Main Street

Knox Hotel, Thomaston

The original Knox Hotel was built in 1828 and named for General Henry Knox, the first United States Secretary of War and resident of Thomaston.  This first structure burned in a 1915 fire that consumed many other buildings on Thomaston’s Main Street and it was replaced soon after with the current Knox Hotel.  In 1978 the building was renovated to provide affordable housing for senior citizens and was later listed as a contributing resource in the Thomaston National Register Historic District. 

In 2009, the owner, Cathedral Development, discovered significant interior and exterior damage to the wood structure due to water infiltration.  Recently, these problems were corrected along with interior renovations to ensure the long term preservation of this important Thomaston landmark. 

Restoration work included a meticulous conditions assessment of the exterior envelope, extensive repair of the exterior wall cladding, replication of missing and damaged porch features, roof repairs, and replacement of the vinyl windows with historically appropriate replacement windows.  

Cathedral Development retained David Twombly of Twombly Consulting, to assemble the project team and identify investors.  Twombly in turn hired Portland architect, Dick Reed of Reed Architecture and Wright-Ryan Construction of Portland to prepare and execute the restoration plan.  Twombly also worked with Cindy Hamilton of Heritage Consulting Group to obtain the state and federal historic tax credit approvals. The project made use of funding from Federal Historic Tax Credits, the Maine Substantial Rehabilitation Credit as well as Maine State Housing Authority’s Low Income Housing Tax Credit. New England Housing Investment Fund, a private not-for-profit corporation that promotes housing and community development in Maine and New Hampshire, purchased the state historic credits and brought in TD Bank, which purchased the LIHTC and federal historic tax credits and provided construction financing.

Thanks to the collaborative effort of all of these groups, the Knox Hotel is looking as good as it did in 1915 and an important piece of the fabric of Thomaston history has been saved.   


Bill King, Jr. & Jayne Palmer

Bill King and Jayne Palmer are outstanding leaders and volunteer resources for the Maine Development Foundation’s Maine Downtown Center (MDC).  They both helped to bring the Main Street program to our state  and are founding members of MDC’s Advisory Council.  Bill is former President of Bath Chamber of Commerce, former member of the Bath Merchants Association which converted to Main Street Bath in 2001, and former business owner of RVI.   In 2005, he was recognized by the National Main Street Center with a Main Street Hero Award  and also received a Maine Development Foundation  Award “for outstanding leadership for Maine” at its 2005 annual meeting.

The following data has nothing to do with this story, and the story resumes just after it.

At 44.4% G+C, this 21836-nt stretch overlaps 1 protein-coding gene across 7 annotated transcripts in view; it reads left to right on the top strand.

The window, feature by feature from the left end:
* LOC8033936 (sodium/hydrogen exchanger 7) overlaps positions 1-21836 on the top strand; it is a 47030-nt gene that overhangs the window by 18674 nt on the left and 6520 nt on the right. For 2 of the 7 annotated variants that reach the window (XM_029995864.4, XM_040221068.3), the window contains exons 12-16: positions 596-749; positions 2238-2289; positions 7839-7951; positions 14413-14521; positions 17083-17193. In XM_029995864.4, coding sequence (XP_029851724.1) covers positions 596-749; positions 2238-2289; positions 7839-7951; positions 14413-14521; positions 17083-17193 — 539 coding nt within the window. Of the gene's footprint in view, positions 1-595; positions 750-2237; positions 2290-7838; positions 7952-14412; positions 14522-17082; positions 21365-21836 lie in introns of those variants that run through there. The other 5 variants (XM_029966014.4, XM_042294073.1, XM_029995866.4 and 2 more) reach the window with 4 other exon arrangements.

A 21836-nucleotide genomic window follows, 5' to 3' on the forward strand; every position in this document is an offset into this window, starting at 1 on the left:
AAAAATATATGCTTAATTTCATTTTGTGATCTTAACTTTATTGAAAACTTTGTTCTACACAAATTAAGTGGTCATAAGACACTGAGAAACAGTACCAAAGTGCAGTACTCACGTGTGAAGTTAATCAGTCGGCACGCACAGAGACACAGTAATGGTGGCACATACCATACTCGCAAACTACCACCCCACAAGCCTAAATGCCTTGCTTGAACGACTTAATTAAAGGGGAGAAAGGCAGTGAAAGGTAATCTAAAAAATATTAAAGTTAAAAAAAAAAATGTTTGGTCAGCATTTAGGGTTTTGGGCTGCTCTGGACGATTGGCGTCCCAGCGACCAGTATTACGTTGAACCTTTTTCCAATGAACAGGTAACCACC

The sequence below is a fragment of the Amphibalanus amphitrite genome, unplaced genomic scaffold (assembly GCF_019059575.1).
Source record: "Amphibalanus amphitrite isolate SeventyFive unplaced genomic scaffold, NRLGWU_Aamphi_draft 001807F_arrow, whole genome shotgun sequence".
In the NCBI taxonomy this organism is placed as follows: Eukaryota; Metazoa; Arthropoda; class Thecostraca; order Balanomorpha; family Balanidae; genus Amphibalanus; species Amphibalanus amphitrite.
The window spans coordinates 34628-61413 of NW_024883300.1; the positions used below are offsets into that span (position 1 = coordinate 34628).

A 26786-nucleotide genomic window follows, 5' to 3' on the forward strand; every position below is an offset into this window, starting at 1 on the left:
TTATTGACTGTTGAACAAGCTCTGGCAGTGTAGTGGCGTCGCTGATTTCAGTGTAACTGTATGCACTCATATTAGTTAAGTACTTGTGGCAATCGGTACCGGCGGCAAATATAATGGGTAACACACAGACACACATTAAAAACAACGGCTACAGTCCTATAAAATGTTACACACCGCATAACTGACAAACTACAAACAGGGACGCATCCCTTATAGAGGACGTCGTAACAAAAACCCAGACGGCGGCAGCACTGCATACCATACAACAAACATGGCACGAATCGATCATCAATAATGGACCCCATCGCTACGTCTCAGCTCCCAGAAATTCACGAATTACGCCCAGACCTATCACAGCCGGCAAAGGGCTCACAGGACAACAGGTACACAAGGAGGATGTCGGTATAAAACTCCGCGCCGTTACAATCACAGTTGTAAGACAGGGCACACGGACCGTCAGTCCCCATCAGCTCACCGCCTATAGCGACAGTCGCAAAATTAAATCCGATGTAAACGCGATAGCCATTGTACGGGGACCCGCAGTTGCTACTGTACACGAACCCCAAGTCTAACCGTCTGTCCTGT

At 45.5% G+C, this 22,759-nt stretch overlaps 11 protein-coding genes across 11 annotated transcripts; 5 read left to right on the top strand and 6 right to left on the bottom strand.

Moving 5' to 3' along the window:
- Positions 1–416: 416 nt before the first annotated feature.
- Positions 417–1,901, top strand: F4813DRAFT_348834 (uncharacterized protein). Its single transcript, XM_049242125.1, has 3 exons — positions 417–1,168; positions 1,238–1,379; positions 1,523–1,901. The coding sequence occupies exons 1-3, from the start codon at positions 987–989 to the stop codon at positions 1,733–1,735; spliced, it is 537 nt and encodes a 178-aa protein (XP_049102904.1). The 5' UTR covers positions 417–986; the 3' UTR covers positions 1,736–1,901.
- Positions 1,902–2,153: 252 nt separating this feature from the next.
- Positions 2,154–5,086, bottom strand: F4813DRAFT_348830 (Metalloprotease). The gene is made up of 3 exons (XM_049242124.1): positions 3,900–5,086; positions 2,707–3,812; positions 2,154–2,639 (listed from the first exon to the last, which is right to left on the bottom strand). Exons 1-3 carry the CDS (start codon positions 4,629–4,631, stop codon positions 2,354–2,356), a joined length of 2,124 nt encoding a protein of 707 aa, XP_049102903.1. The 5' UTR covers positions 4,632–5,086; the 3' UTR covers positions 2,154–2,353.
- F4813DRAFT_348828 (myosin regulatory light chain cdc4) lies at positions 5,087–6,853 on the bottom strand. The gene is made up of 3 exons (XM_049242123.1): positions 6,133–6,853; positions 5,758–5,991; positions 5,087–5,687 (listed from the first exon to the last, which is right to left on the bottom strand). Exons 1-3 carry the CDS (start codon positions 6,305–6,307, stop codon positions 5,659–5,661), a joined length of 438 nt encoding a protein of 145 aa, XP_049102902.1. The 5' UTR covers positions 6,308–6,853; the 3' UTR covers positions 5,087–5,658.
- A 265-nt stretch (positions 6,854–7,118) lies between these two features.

Jayne was former President of Bath Rotary Club, ran Gediman’s Appliances and was a member of the Bath Merchant’s Association.  She was recognized by the Maine Downtown Center with its Downtown Visionary Award in 2005.

 Both have held various leadership positions with the Maine Downtown Advisory Council, with Bill having chaired the Council. Bill also has been the strongest voice in favor of the Maine Downtown Center receiving State appropriations, which has been successful and helped build the program from 10 to 30 communities in the past four years.  Jayne is currently heading its Outreach Committee, which keeps close track of the progress of the program in ALL 30 communities.

 The Main Street Maine and Maine Downtown Network communities employ the techniques of the Main Street Program of the National Trust for Historic Preservation.  Bill and Jayne are both learńed scholars of the Main Street Approach.  But what is most extraordinary about them is that they are so willing to share their knowledge.  Working with Maine Downtown Center Senior Director Roxanne Eflin, Bill and Jayne are the first to volunteer to join a field trip throughout the state, whether it be north to the four communities in Aroostook County, east to the three communities in Washington County or west to Farmington, Norway or Sanford, traveling literally thousands of miles over the years.  When they arrive they share their knowledge of what is working and what is not doing as well and communicate positive suggestions in a knowledgeable and professional manner.

 The result is that all of the 30 towns and cities in this program have a clearer vision of their goals and objectives and are progressing better toward them because of Bill and Jayne’s work.  And the thousands of historic buildings located in these downtown areas have a brighter future.   For their years of extraordinary and dedicated service to Main Street throughout the state, Maine Preservation is pleased to present its Preservation Champion Award to Bill King and Jayne Palmer.